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Bible Commentaries
Amos 8

Everett's Study Notes on the Holy ScripturesEverett's Study Notes

Verses 1-14

Amos 8:1-3 The Vision of the Basket of Summer Fruit Amos 8:1-3 gives the fourth vision that the prophet received from the Lord called the Vision of the Basket of Summer Fruit.

Amos 8:4-14 Prophecy of Israel’s Certain Doom Amos 8:4-14 contains a prophecy of Israel’s certain doom.

Amos 8:5-6 Comments - Amos 8:5 describes corrupt and abuse in the market places of the nation.

“Saying, When will the new moon be gone, that we may sell corn? and the sabbath, that we may set forth wheat” Comments - The children of Israel were eager to get past the time of celebrating the Lord of the Harvest during national holidays, and get back to their materialistic pursuits.

“making the ephah small, and the shekel great, and falsifying the balances by deceit?” Comments - These Jewish merchants reduced the portions they sold and raised their prices, deceitfully manipulating their profits. They abused not only their own people, but those foreign merchants whom they traded with.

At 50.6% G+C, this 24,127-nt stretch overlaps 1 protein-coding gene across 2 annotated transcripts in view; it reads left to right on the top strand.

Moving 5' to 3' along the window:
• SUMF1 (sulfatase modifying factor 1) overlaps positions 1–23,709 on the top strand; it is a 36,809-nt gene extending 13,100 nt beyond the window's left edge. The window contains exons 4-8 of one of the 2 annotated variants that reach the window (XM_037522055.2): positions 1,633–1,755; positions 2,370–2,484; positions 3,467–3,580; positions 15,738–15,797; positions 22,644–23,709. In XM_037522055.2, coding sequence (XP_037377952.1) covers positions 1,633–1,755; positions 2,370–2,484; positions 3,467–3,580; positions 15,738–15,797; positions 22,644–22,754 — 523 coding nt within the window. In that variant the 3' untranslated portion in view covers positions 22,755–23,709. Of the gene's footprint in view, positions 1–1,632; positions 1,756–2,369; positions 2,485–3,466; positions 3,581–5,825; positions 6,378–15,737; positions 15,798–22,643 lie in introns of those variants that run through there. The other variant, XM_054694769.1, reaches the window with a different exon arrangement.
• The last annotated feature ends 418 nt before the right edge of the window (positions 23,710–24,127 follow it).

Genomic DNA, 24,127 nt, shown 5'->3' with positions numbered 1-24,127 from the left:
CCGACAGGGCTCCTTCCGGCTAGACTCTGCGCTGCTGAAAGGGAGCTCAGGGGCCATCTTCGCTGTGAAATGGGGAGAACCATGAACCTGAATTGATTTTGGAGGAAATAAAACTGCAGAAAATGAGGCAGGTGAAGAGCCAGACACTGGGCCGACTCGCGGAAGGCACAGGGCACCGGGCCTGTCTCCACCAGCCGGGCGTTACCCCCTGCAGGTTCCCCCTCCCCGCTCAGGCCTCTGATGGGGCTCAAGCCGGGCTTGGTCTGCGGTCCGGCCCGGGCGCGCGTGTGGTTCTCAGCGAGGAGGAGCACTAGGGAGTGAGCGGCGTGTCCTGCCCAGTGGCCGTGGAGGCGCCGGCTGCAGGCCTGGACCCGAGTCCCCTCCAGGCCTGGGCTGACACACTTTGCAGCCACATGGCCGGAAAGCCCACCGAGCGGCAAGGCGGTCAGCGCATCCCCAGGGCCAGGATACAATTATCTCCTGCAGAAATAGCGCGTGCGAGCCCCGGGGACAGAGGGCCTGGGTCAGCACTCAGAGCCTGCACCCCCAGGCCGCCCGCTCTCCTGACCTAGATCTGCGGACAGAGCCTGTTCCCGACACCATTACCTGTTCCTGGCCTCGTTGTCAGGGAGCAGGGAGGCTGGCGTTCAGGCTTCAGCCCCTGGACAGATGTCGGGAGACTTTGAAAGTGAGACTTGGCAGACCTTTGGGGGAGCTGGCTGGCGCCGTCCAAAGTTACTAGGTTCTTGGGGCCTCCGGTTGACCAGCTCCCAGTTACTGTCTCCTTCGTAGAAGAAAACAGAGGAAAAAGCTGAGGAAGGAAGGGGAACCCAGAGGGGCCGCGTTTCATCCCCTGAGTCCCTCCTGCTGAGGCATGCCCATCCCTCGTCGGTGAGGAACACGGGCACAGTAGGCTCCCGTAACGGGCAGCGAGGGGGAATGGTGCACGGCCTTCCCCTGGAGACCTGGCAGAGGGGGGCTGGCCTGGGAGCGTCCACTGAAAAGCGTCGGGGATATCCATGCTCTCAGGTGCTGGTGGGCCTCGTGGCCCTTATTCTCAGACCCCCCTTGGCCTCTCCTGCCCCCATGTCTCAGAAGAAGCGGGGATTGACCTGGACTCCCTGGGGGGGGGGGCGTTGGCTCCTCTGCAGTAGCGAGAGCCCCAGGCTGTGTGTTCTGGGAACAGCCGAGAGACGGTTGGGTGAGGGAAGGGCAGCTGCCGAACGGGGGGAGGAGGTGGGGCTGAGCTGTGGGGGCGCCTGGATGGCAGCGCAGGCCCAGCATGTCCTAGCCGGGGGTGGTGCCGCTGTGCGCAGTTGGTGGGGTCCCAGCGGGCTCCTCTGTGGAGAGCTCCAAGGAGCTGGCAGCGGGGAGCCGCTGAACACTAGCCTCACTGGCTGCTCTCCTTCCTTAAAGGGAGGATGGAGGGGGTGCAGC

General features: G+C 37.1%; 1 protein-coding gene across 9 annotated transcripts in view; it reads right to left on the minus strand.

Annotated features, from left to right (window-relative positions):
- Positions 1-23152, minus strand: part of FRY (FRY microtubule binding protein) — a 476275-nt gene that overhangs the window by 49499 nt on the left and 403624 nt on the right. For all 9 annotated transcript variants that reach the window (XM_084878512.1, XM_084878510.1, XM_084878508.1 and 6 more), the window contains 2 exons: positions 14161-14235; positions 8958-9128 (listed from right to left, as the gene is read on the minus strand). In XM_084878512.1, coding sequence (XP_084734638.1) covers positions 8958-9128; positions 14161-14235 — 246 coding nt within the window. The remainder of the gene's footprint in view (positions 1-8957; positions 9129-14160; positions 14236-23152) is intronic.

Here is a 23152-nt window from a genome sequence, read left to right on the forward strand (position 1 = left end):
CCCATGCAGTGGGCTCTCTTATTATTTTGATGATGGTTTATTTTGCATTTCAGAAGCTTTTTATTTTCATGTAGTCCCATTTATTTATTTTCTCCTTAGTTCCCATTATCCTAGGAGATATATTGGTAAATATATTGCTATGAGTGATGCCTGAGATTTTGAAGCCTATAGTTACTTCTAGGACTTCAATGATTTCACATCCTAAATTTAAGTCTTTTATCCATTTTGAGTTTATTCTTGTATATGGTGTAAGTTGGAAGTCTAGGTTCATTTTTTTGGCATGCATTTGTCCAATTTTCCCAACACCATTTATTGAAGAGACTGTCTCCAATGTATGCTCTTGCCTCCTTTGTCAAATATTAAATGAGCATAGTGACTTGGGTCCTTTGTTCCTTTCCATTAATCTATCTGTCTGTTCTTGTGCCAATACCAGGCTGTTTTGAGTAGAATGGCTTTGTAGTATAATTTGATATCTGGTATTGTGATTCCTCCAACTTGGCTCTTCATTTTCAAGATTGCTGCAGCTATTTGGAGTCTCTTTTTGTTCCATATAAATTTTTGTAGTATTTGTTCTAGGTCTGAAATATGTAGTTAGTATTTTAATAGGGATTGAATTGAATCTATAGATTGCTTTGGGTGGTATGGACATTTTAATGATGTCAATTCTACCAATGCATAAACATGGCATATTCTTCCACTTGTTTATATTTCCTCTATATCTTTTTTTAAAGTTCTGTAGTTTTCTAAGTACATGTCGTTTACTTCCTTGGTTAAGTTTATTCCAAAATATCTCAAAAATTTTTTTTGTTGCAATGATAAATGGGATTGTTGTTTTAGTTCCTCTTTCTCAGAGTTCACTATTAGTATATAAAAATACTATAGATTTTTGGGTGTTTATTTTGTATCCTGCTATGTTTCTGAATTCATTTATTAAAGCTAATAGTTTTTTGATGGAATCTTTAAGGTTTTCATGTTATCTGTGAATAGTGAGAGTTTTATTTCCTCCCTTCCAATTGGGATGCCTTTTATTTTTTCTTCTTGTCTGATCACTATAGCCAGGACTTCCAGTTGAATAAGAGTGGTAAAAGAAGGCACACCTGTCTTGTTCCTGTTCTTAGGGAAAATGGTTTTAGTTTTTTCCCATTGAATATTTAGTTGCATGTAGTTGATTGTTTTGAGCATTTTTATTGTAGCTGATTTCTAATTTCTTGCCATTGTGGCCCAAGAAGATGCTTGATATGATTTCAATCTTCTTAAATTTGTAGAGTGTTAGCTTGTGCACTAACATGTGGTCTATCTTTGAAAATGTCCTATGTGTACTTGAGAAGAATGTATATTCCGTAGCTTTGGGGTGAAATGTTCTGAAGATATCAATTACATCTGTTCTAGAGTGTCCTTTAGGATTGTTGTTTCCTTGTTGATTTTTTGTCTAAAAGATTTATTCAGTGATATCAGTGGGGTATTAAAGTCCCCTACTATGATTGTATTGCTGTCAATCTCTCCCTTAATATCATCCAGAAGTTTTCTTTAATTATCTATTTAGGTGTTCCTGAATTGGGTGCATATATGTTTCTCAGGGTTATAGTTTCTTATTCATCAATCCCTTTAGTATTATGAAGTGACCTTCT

That we may buy the poor for silver, and the needy for a pair of shoes Comments - This corruption degenerated into wealthy merchants taking pleasure in bankrupting and selling their own people into slavery and bondage.

“yea, and sell the refuse of the wheat?” - Comments - Even the products they sold were of inferior quality, being sold at premium prices.

Comments - Amos 8:5-6 describes the behavior I have encountered for years in Uganda’ market places. Such behavior reflects a culture where deceit is systemically embedded within the hearts and minds of a society, so that corruption dominates the behavior of a nation.